Communication that takes place between outside agencies and the people within the organization is known as extra-organizational communication. The correspondence between organization and its customers, creditors, bankers, government, trade unions, are the example of extra-organizational communications.
Communication Process consists of the following steps:
Identifying a need of communication-
The process of communication is initiated when an individual or a group wishes to convey some idea, fact, information or opinion to some other individual or group of persons. In an organization, the job of communicating information may be initiated by the executives as well as by the subordinates.
Encoding the message-
Converting message into an effective language is second step in the communication process. This step is known as encoding the idea into a meaningful language which may be understood by the receiver. The idea may be encoded in the words of mouth or may be reduced to any black and white form. The idea may also be encoded in the actions, gestures and in any symbolic language, which may convey the sense to the receiver. Facial expressions, winking of eye, raising eye brow, waiving hands, kissing slapping and whistling are effective languages in which the message may be encoded and transmitted.
Preparing the message-
Preparing the message which may convey the idea information, facts, instruction, order, grievance opinions or feeling, is the very essence of communication process. The form and the contents of the message should be carefully determined so that the communicator may convey the idea which he actually wishes to convey. Unprepared message may create misunderstandings, confusions and confidants.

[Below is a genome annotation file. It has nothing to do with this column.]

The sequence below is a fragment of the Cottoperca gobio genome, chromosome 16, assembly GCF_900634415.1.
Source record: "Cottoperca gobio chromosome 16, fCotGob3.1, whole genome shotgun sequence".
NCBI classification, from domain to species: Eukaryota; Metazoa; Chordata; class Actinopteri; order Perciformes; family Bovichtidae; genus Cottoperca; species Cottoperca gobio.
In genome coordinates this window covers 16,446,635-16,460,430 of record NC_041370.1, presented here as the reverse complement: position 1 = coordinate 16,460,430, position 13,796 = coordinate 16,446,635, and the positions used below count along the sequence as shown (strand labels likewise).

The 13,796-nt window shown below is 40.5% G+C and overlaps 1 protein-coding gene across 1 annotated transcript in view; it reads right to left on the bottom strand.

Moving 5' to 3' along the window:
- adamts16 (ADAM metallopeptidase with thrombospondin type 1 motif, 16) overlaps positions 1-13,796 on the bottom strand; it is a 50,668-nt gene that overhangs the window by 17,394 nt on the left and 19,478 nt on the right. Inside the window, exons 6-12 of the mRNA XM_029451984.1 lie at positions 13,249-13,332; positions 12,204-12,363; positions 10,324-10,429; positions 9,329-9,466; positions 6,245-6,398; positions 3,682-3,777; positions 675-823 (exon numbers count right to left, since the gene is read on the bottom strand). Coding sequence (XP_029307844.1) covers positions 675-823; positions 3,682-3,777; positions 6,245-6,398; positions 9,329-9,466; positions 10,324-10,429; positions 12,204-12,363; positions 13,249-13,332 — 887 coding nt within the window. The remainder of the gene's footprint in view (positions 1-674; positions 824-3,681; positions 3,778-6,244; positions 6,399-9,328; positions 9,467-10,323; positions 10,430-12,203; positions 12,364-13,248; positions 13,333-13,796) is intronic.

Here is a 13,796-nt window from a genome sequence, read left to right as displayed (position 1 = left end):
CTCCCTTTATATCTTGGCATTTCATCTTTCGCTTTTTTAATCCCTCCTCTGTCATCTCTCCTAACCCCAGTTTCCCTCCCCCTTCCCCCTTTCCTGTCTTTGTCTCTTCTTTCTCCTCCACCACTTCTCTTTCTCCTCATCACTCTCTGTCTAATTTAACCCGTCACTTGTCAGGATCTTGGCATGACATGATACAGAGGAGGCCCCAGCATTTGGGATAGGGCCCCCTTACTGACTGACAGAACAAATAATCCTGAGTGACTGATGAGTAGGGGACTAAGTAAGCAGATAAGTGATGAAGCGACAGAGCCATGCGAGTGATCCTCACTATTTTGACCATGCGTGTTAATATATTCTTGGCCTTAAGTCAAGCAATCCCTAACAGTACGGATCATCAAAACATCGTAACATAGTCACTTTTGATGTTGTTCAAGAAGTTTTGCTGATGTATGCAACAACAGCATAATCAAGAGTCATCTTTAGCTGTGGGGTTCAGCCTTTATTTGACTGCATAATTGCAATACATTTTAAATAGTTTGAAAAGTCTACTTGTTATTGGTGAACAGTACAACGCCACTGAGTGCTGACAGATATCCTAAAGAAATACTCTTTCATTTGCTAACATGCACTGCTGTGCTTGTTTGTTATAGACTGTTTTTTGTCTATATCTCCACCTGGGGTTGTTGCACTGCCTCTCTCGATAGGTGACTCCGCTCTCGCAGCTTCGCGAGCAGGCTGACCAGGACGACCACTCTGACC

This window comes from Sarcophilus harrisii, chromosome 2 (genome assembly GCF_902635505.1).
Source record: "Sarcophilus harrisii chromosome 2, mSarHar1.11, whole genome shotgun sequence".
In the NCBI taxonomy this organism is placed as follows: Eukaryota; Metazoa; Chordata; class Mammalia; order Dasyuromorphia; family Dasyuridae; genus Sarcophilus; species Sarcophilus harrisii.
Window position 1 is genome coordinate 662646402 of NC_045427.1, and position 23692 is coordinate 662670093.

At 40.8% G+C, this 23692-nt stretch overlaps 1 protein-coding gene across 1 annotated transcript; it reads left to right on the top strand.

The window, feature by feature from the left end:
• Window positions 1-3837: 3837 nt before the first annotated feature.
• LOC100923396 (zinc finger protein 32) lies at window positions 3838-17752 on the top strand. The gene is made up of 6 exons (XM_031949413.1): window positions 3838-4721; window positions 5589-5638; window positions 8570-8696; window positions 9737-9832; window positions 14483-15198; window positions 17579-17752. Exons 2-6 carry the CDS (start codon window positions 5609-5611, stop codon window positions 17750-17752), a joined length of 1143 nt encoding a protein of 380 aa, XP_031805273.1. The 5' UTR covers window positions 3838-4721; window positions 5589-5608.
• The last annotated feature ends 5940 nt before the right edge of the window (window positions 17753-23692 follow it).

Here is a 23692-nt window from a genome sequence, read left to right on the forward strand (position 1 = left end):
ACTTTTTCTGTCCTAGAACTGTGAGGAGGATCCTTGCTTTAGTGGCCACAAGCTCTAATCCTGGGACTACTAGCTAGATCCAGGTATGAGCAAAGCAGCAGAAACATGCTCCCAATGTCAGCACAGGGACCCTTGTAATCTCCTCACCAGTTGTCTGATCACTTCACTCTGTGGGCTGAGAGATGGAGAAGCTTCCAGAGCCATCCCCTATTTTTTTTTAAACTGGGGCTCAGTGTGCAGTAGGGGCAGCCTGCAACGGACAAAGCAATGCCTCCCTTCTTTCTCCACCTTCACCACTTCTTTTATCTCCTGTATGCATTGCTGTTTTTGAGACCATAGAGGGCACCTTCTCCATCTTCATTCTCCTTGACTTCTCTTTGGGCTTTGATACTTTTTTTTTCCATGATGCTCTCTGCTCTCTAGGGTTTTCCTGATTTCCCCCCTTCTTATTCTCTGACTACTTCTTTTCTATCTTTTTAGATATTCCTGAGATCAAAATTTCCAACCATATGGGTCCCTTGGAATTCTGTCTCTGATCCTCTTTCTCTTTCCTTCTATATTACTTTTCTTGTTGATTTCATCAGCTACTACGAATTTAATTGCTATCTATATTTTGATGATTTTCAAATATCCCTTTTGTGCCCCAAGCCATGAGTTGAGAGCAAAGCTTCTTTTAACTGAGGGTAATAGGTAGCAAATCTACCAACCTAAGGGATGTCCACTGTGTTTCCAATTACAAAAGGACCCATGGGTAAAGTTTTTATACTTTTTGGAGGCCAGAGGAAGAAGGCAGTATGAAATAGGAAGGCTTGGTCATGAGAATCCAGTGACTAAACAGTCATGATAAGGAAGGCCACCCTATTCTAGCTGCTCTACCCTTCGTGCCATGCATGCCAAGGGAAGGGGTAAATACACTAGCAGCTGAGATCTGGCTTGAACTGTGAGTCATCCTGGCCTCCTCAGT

Selecting the medium-
The medium is said to be the carrier of message. Messages may be conveyed verbally in a face-to-face communication, or by telephone in distant communication. Any written medium viz. order, memo, letter, circular, bulletin, graph or pictures, may be selected for conveying message. And emotions and feelings may be conveyed through actions and gestures of the body. A suitable medium should be selected in view the nature of message, time, cost, efficiency etc.
Receiving the message-
Communication being a two way-traffic presumes the existence of a re cleaver. There is no meaning and purpose of transmitting the message unless there is a receiver with whom the sender wishes to establish a common understanding over some information. Effective communication is always receiver-oriented and hence the language and the contents of the message should be so carefully selected that it may be understood by the receiver.
Decoding the message-
Decoding is the step of translating the encoded message into the effective language which may be understood by the receiver. Decoding is more important when mathematical symbols and equations, graphs, charts, codes and multi-syllabic language are used. Decoding may also involve interpretation of the coded language for the understanding of the recipients.
Feedback is the last, but not the least, step of communication process. Feedback is the process whereby the communicator ascertains whether the message has been received by the recipient and he has understood in the same sense. Feedback may be direct and immediate in face-to-face communication; it may be indirect and belated in other cases. Sometimes, it has to be gathered from the actions, decisions and reactions of the people. But without an effective system of feedback, the communication cannot be complete and effective.